We flew toward an iridescent glass dome that was sparkling under the golden sun. A single gilded spire rose beside it, making it resemble a Byzantine church. Clonesville, with its low, tiled rooftops, lay behind it. It looked pretty, yet the sight made my face twitch in disdain. We waited for the zoomer to park itself on a wide platform near the dome’s mouth.

The domed canopy protecting us retracted, allowing us to exit. Warm, salty air greeted us. I took a deep breath, savoring the iodine scent. We stood, uncertain for a moment, as the vehicle left to find a parking space, then we followed a winding path to the glittering building. After a couple of minutes, we found ourselves standing under it.

“They couldn’t have picked a better place,” Richard said in an excited voice, rubbing his hands.

I studied the images and patterns playing on the building’s surface. In sharp contrast to the idyllic surrounding, horrific holograms from the Asian Wars flashed in rapid succession, interspersed with photos of cute babies and puppies. Great start. Somehow, I managed to keep my poker face on. Richard had been planning our date for a week. The last thing I wanted was to rain on his perfect day’s parade before it even began.

A tall, familiar man with broad shoulders was standing near the entrance. His eyebrows tugged upward when he spotted me. He walked to us. “Good morning, Detective,” he said in a surprisingly warm voice.

“Leo,” I said, trying to hide my surprise. “Hi.” Looking at him close up, I was struck by how handsome he was. He had the kind of face you could never get bored looking at because it kept attracting you, just like beautiful art. And Richard thinks I don’t like art. Then I remembered how Leo was now my new partner and my smile evaporated.

Leo shook my hand, his fingers firm, yet gentle. He turned expectantly to Richard.

I guess I should introduce them. “This is Richard.”

Richard shook Leo’s hand with the kind of enthusiasm I distinctively lacked. “Lovely to meet you. We were just talking about you.”

“Were you, now?” Leo asked in an inscrutable way.

“All good things,” I hastened to add.

“Detective,” Leo said, “blood circulation in your ears just increased by almost ten percent, indicating a lie.”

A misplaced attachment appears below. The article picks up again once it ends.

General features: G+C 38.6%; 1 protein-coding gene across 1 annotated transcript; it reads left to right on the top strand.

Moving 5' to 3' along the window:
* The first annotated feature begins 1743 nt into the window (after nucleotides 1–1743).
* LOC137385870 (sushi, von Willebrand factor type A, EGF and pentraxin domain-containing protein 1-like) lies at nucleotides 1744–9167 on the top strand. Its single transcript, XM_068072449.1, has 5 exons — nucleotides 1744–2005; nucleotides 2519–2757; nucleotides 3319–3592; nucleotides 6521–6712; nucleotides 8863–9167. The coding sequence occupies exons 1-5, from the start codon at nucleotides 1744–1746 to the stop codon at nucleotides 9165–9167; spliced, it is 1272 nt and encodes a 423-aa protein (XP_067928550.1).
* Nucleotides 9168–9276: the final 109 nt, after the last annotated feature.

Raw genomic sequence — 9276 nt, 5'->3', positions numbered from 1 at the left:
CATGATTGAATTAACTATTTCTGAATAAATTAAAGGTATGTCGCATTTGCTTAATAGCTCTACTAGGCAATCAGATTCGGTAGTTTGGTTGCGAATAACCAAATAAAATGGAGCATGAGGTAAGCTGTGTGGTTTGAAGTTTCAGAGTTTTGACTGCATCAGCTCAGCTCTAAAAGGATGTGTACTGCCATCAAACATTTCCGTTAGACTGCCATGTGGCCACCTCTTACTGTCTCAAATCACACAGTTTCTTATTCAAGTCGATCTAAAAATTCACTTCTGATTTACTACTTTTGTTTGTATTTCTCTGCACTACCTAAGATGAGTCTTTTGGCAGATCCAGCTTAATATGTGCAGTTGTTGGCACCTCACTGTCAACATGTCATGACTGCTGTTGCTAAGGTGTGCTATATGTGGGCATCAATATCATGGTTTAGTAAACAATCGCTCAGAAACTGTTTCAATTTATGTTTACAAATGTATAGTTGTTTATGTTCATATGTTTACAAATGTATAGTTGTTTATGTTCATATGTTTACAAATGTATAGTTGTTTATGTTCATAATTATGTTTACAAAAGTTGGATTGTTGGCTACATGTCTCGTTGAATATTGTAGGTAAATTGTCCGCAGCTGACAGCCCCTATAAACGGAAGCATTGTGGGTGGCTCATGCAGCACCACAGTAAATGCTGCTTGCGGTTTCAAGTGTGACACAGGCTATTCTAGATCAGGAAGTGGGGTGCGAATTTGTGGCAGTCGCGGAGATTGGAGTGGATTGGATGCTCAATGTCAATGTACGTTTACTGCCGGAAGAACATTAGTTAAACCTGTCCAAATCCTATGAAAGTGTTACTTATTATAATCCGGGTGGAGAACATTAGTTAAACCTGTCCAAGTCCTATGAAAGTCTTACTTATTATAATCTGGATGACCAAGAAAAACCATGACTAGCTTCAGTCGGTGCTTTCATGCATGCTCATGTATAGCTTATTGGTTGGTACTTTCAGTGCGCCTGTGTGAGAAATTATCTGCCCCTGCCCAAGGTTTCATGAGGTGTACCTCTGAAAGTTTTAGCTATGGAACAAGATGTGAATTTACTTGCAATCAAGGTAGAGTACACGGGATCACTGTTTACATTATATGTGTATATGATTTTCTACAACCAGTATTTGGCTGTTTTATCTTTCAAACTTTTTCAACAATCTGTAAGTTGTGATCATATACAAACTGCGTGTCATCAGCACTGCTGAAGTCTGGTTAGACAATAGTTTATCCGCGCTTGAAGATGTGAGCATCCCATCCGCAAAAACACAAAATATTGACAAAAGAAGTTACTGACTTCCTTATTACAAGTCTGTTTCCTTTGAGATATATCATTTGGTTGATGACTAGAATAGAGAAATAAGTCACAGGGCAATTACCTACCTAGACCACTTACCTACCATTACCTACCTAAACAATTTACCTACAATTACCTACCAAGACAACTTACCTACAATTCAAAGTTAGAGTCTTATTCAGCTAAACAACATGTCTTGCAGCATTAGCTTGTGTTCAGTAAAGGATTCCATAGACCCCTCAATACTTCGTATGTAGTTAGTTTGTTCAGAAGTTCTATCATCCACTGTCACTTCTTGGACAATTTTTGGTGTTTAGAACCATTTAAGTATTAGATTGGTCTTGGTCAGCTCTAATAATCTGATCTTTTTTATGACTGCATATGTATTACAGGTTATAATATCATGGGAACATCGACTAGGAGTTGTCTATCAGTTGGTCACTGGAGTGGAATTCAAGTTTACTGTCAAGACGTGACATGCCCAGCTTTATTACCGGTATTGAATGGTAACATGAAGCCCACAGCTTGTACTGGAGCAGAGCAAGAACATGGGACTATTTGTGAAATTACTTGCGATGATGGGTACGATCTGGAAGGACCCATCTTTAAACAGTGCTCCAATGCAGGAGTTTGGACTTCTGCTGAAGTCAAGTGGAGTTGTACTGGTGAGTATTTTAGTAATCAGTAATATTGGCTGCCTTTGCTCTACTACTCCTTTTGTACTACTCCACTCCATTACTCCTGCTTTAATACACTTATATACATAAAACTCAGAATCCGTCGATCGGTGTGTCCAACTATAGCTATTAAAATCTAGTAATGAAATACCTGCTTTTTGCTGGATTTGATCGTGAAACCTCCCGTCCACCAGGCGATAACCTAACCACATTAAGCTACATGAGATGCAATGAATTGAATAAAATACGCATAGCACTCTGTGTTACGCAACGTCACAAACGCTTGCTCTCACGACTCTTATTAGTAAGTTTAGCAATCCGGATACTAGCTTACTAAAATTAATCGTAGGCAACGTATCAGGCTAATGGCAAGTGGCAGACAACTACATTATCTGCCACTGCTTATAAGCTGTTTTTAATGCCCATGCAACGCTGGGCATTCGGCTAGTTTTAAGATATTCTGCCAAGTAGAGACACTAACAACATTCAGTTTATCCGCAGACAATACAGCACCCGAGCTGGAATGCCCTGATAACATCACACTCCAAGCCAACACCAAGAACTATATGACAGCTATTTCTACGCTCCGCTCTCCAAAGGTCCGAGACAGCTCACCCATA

I touched my ears. “They did?”

Leo let out a good-natured laugh. “No idea. But your reaction tells me everything I need to know.”

My ears did start to burn, especially when Richard chuckled. “What are you doing here, anyway?” I asked, more snappily than I intended.

“Same as you, I guess,” Leo said with a shrug.

Richard threw me a surprised look. They’ve made him so darned lifelike, it seemed to say. I nodded in silent agreement. Leo’s face even had faint freckles, for crying out loud. I wondered if they were genetically programmed or painted on at some lab. Do people make tattoos of freckles?

“I came to learn more about the human condition,” Leo continued. “What better place than Clonesville? Now that cloning is only permitted for clones lacking consciousness—brain-dead bodies, really—this is the only place where you can see real clones.” He gave us a half-smile. “Or at least what most people think of as real.”

“Not for the art, then?” Richard asked with interest.

“Oh, no, art is the one thing my kind still has trouble with,” Leo admitted. “We can’t really appreciate it,” he added in a low voice like he was embarrassed by the confession.

“I see.” I couldn’t tell if he was joking or not. Was he even capable of joking? “So, what have you found out?”

“I’ve only just arrived myself.” A glass door slid open before us. Leo waved us inside. “After you.”

The moment I stepped through, everything turned as black as a night sky. The similarity was even more pronounced thanks to myriad tiny lights flickering on and off like tiny stars, making me dizzy. I blinked rapidly as a piercing shriek deafened me. I stood frozen while my hololenses struggled to compensate. What the…